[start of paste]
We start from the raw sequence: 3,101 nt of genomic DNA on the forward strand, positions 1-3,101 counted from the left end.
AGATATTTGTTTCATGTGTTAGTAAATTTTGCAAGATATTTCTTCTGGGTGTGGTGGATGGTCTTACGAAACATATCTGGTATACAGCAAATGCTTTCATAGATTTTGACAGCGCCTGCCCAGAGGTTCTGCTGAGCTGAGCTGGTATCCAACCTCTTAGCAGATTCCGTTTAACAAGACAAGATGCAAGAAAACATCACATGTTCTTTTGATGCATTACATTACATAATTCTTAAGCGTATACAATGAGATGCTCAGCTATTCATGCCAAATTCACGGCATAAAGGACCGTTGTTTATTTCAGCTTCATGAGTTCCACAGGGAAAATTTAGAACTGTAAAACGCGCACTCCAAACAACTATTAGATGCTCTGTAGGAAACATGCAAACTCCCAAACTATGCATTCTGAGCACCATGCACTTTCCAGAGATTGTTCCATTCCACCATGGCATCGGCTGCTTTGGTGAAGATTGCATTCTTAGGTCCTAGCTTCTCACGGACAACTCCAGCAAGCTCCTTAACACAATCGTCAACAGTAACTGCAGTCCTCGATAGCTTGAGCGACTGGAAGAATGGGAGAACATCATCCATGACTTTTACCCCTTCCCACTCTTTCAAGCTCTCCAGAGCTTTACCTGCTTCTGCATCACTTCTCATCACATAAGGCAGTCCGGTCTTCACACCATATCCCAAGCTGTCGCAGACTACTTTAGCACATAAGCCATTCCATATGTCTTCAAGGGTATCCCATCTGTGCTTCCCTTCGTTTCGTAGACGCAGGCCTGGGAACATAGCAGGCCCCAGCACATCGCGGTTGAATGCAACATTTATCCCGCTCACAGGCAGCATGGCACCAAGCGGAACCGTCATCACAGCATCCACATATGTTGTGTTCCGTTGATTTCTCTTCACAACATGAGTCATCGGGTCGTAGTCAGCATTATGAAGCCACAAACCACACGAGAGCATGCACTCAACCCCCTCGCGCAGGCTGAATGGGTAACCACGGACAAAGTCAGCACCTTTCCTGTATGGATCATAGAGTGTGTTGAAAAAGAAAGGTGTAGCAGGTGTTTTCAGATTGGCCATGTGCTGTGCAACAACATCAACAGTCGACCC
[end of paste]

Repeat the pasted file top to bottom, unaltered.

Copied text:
We start from the raw sequence: 3,101 nt of genomic DNA on the forward strand, positions 1-3,101 counted from the left end.
AGATATTTGTTTCATGTGTTAGTAAATTTTGCAAGATATTTCTTCTGGGTGTGGTGGATGGTCTTACGAAACATATCTGGTATACAGCAAATGCTTTCATAGATTTTGACAGCGCCTGCCCAGAGGTTCTGCTGAGCTGAGCTGGTATCCAACCTCTTAGCAGATTCCGTTTAACAAGACAAGATGCAAGAAAACATCACATGTTCTTTTGATGCATTACATTACATAATTCTTAAGCGTATACAATGAGATGCTCAGCTATTCATGCCAAATTCACGGCATAAAGGACCGTTGTTTATTTCAGCTTCATGAGTTCCACAGGGAAAATTTAGAACTGTAAAACGCGCACTCCAAACAACTATTAGATGCTCTGTAGGAAACATGCAAACTCCCAAACTATGCATTCTGAGCACCATGCACTTTCCAGAGATTGTTCCATTCCACCATGGCATCGGCTGCTTTGGTGAAGATTGCATTCTTAGGTCCTAGCTTCTCACGGACAACTCCAGCAAGCTCCTTAACACAATCGTCAACAGTAACTGCAGTCCTCGATAGCTTGAGCGACTGGAAGAATGGGAGAACATCATCCATGACTTTTACCCCTTCCCACTCTTTCAAGCTCTCCAGAGCTTTACCTGCTTCTGCATCACTTCTCATCACATAAGGCAGTCCGGTCTTCACACCATATCCCAAGCTGTCGCAGACTACTTTAGCACATAAGCCATTCCATATGTCTTCAAGGGTATCCCATCTGTGCTTCCCTTCGTTTCGTAGACGCAGGCCTGGGAACATAGCAGGCCCCAGCACATCGCGGTTGAATGCAACATTTATCCCGCTCACAGGCAGCATGGCACCAAGCGGAACCGTCATCACAGCATCCACATATGTTGTGTTCCGTTGATTTCTCTTCACAACATGAGTCATCGGGTCGTAGTCAGCATTATGAAGCCACAAACCACACGAGAGCATGCACTCAACCCCCTCGCGCAGGCTGAATGGGTAACCACGGACAAAGTCAGCACCTTTCCTGTATGGATCATAGAGTGTGTTGAAAAAGAAAGGTGTAGCAGGTGTTTTCAGATTGGCCATGTGCTGTGCAACAACATCAACAGTCGACCC